Establishing Digital Trust: Don't Sacrifice Security for Convenience
HSBC this week confirmed that a data theft it first uncovered last year impacted more than 24,000 people, or 15 percent of its total clients, a far cry from the 10 customers it originally said were affected.
The London-based private bank on Thursday said approximately 15,000 current clients and another 9,000 former clients with HSBC accounts in Switzerland had their account data swiped in 2006.
HSBC officials said the account information was stolen by Herve Falciani, a former IT specialist who was based in HSBC's Geneva branch. Falciani later tried unsuccessfully to sell the client data files to Lebanese banks before handing it over to French tax authorities, presumably for the purpose of tracking down French residents who tried to hide assets in the private foreign bank.
"We deeply regret the situation and unreservedly apologize to our clients for this threat to their privacy," Alexandre Zeller, CEO of HSBC Private Bank in Switzerland, said in a statement.https://o1.qnsr.com/log/p.gif?;n=203;c=204650394;s=9477;x=7936;f=201801171506010;u=j;z=TIMESTAMP;a=20392931;e=i
HSBC said it has made "significant improvements" to its data security procedures and technology in the interim, and invested more than $93 million to upgrade its computer systems and security procedures.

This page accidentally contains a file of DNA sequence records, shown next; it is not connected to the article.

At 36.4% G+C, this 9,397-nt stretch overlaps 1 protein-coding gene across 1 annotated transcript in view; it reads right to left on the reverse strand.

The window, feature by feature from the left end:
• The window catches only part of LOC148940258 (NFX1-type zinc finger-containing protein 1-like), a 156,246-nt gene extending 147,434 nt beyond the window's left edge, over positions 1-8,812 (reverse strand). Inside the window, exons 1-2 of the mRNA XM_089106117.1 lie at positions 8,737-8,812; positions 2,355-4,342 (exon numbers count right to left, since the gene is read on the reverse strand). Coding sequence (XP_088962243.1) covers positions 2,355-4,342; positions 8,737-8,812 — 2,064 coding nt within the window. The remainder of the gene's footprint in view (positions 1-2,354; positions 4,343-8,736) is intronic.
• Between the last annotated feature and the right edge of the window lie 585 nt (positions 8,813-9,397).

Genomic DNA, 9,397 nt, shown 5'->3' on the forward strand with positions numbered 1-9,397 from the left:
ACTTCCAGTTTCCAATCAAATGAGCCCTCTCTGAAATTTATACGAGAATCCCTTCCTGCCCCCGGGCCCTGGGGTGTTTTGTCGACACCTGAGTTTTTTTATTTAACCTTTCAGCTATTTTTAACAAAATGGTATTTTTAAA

The private bank and its clients have dealt with a pair of damaging, high-profile data breaches in recent years.
In December, officials acknowledged that a bug in its imaging software accidentally revealed the confidential personal information of an unknown number of customers going through bankruptcy proceedings.
The data compromised by the bug in the imaging software included HSBC credit card account information, as well as line-of-credit and mortgage information included in Chapter 13 bankruptcy proof-of-claims that had been filed electronically.
In 2005, HSBC blamed an antiquated point-of-sale (POS) system for exposing the credit card information of more than 180,000 U.S.-based customers using its General Motors-branded MasterCard.
These security missteps have cost HSBC more than just its reputation.
In July, the British Financial Services Authority fined three HSBC firms a total of $5 million dollars for inadequate security controls, or a complete lack thereof -- the largest such fine in the UK to date.
A similarly embarrassing -- and potentially damaging -- security breach was reported earlier this year by U.S. financial services provider Lincoln National Corp.
Lincoln National officials in January admitted that more than 1.2 million customers' personal data may have been compromised after someone obtained a username and password to the company's portfolio management system.
The username and password was one of six shared credential sets that had been created as far back as 2002, and were shared among certain home-office and support staff to perform administrative functions and review client account activity.
HSBC officials said copies of a "significant portion" of the purloined data were returned to the bank March 3 by Swiss authorities, adding that it was conducting an internal investigation along with local law enforcement to identify the clients affected by the incident.
"We are determined to protect our clients' interests and are taking every necessary measure to do so, actively contacting all our clients with Swiss-based accounts," Zeller said.